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Bucket Management

“It’s just a drop in the bucket, but that’s how buckets are filled.”

— James S.A. Corey


Buckets as Tasks

Buckets seem to be the popular metaphor for business management systems.

The idea is to take the tasks you have to do and place them in specific buckets.

Four Buckets

There is the four-bucket system where you place tasks into the following buckets:

Bucket 1 – Want to Do (prioritization)

Bucket 2 – Have to Do (schedule)

Bucket 3 – Need to Do (bulk up) and

Bucket 4 – Can Do (selective).

Five Buckets

Then, there is the five-bucket system to manage all tasks effectively and efficiently.  These tasks are separated into these buckets:

Bucket 1: Work In Pipeline

Bucket 2: Work In Progress

Bucket 3: Work Completed

Bucket 4: Track Completed

Bucket 5: Goal Achieved

Twenty Buckets

And then, there is a system using twenty buckets.  Here, the buckets are divided into core competencies that every business must master to create a sustainable business.  These competencies include results, customers, strategy, Drucker, book, program, people, culture, team, hoopla, donor, volunteer, crisis, board, budget, delegation, operations, systems, printing, and meetings.

Other Buckets

Of course, there are probably many more ways to divide a business’s operation into more or fewer buckets.

We can also view a business not in terms of a bucket holding specific tasks, but that of a bucket as a different metaphor.

There is the “lunch bucket” theory referencing back to the days when workers carried a literal lunch bucket to work.  This management tool is designed around the concept that the worker has an investment in the place to which he (or she) carries a lunch bucket, and that lunch bucket should hold a share of the profits of the business.

And then there is (at least for this blog) a bucket concept that is not necessarily a management system but a visualization of your overall business (compliments to Seth Godin).

This concept is based on physical buckets.  For example, if you throw a bucket of water on a small campfire, you’ll succeed in putting it out.  But, if you try to use a bucket to refill a dried-out lake, not much will happen.

I this analogy, the bucket represents our efforts.  If you put in eight hours on a ten-hour project, you’ll fail.  But put that much effort into a smaller, six-hour project, and the client will be delighted.  The two challenges represented by the buckets are:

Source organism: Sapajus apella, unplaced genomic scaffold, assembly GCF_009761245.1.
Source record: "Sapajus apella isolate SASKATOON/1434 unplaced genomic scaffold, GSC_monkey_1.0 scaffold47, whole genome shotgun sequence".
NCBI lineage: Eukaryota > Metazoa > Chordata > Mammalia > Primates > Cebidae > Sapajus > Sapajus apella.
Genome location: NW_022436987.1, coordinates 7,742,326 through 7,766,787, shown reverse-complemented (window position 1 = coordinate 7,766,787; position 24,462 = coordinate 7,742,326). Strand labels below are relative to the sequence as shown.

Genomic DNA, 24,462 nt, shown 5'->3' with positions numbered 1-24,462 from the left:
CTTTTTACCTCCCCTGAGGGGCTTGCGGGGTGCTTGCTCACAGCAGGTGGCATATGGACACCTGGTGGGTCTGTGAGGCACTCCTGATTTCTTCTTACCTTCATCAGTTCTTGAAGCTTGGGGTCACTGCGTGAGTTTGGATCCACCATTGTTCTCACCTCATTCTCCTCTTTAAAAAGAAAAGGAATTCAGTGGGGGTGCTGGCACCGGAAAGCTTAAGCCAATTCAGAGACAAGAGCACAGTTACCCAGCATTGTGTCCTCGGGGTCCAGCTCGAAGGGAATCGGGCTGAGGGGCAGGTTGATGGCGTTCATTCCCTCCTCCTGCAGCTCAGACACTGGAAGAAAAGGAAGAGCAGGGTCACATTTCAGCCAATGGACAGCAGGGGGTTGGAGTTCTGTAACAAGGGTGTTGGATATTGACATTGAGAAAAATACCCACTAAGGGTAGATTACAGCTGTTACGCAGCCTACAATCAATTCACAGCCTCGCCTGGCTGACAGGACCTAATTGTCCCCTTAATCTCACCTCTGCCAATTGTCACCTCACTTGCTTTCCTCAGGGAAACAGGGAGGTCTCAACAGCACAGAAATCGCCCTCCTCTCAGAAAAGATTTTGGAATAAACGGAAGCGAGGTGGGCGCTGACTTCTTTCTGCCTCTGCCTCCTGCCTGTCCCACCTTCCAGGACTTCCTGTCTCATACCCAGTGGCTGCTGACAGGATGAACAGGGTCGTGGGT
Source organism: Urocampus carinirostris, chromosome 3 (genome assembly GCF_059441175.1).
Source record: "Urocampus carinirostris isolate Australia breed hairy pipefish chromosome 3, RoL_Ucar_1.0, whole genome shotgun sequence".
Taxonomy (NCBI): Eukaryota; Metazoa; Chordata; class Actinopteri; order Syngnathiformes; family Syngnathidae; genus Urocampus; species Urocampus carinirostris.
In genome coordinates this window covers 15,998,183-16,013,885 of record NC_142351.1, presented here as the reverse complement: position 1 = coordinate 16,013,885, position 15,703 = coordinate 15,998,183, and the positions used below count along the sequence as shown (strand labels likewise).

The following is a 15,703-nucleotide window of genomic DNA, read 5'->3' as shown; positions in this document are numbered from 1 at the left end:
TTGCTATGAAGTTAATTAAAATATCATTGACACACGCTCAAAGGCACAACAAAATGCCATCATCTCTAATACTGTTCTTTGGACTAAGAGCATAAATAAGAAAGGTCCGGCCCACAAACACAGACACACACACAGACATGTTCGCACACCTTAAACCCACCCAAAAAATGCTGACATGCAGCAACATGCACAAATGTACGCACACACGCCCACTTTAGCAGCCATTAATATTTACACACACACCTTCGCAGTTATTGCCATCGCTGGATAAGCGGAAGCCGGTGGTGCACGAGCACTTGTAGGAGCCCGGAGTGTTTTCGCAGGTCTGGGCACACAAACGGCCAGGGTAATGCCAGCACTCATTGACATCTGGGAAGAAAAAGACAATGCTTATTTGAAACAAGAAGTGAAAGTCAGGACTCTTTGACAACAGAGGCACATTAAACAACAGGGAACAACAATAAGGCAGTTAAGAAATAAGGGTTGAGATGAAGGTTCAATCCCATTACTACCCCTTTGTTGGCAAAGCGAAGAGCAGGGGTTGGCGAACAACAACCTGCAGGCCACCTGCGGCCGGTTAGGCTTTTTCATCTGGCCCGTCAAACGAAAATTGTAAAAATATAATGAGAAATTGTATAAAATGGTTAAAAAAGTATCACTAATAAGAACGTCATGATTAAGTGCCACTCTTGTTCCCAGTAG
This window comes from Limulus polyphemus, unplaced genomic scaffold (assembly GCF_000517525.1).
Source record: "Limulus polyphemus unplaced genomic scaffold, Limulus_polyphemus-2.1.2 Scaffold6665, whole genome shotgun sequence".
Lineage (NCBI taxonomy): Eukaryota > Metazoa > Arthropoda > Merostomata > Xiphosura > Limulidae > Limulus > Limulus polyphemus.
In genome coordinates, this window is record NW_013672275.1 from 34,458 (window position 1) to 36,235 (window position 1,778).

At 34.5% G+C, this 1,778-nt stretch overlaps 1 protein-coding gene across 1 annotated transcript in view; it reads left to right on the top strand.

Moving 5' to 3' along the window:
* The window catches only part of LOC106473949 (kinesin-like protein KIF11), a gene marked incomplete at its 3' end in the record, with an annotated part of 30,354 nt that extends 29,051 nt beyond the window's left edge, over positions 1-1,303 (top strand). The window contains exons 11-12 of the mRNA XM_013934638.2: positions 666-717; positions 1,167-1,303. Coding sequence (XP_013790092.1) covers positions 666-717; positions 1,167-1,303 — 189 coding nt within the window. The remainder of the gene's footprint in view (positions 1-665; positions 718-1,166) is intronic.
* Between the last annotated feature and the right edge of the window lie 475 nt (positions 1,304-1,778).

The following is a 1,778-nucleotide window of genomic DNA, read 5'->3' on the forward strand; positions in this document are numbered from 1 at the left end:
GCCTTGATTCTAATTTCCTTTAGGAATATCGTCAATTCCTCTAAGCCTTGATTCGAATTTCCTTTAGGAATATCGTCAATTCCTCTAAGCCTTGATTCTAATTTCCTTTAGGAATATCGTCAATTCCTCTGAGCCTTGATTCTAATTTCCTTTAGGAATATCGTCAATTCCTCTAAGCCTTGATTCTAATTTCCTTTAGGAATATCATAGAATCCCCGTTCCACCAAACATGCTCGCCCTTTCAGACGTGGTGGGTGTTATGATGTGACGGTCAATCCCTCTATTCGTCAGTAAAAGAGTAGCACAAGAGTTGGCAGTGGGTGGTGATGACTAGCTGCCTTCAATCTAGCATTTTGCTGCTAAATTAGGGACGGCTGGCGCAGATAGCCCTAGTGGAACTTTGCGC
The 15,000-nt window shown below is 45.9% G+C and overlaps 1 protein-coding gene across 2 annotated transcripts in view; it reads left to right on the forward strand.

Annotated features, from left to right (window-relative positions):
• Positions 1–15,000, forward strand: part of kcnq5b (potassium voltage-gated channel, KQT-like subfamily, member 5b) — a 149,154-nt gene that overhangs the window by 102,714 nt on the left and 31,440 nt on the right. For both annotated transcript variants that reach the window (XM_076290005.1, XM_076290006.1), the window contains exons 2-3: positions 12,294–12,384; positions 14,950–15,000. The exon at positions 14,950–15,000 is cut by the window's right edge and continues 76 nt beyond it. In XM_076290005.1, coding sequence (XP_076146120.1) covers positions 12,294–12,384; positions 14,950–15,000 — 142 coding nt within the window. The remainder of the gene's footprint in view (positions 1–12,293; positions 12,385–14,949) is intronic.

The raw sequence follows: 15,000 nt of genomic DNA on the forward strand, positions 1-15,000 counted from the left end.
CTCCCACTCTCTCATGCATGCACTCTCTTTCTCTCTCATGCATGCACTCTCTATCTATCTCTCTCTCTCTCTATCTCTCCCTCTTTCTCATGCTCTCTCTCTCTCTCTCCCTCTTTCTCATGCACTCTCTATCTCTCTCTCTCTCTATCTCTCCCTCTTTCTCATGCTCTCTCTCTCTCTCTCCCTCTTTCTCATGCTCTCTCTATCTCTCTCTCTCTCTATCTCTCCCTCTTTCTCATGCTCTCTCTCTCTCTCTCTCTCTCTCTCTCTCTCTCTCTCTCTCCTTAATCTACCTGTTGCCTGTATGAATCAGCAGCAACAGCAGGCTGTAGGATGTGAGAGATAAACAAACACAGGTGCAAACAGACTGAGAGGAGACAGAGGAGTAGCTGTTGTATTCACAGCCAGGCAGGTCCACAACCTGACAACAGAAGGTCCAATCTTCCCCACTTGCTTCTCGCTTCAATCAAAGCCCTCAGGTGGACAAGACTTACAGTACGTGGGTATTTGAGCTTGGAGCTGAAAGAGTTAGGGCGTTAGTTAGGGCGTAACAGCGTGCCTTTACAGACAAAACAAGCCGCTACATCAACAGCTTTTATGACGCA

• Pick the right size bucket for the problem you’re trying to solve.
  • Make sure you have the resources to fill it all the way to the top.

The Bible

In the same way that buckets are useful imagery in business, they are similarly useful in the Bible.

Numbers 24:7 says,

Water will flow from their buckets;
their seed will have abundant water.

“Their king will be greater than Agag;
their kingdom will be exalted.

In fact, buckets are probably not as much of a metaphor in the Bible as they are a reality.  The Ancient Near East was a desolate, arid land.  And if you wanted a drink or were in need of watering your crops or livestock, you needed a bucket to get the water from the well or cistern.  If there is no bucket, you are out of luck.

The Book of John contains a popular story about Jesus and the Samaritan woman (John 1-42).  In this story, Jesus was traveling through Samaria.  And while His disciples went searching for food, Jesus waited at a well.  The well was approached by a Samaritan woman, whom He asked to draw Him a drink of water.

The Samaritan woman said to him, “You are a Jew and I am a Samaritan woman.  How can you ask me for a drink?” (For Jews do not associate with Samaritans.[a])

10 Jesus answered her, “If you knew the gift of God and who it is that asks you for a drink, you would have asked him and he would have given you living water.”

11 “Sir,” the woman said, “you have nothing to draw with and the well is deep.  Where can you get this living water? 12 Are you greater than our father Jacob, who gave us the well and drank from it himself, as did also his sons and his livestock?”

13 Jesus answered, “Everyone who drinks this water will be thirsty again, 14 but whoever drinks the water I give them will never thirst. Indeed, the water I give them will become in them a spring of water welling up to eternal life.”

15 The woman said to him, “Sir, give me this water so that I won’t get thirsty and have to keep coming here to draw water.” (John 4:9-15)

While there is plenty to draw from this brief passage, the bucket message is that Jesus did not have a bucket, and the woman did.  But Jesus had what the woman needed but had yet to realize.  In the end, however, the woman did not need her bucket to receive eternal happiness and fulfillment, which Jesus had.

Buckets are useful for analyzing our businesses.  They can be metaphors or physical instruments. 

Regardless, the only important bucket is the one that contains Christ’s Truth, on which we can rely to run an honorable, sustainable business.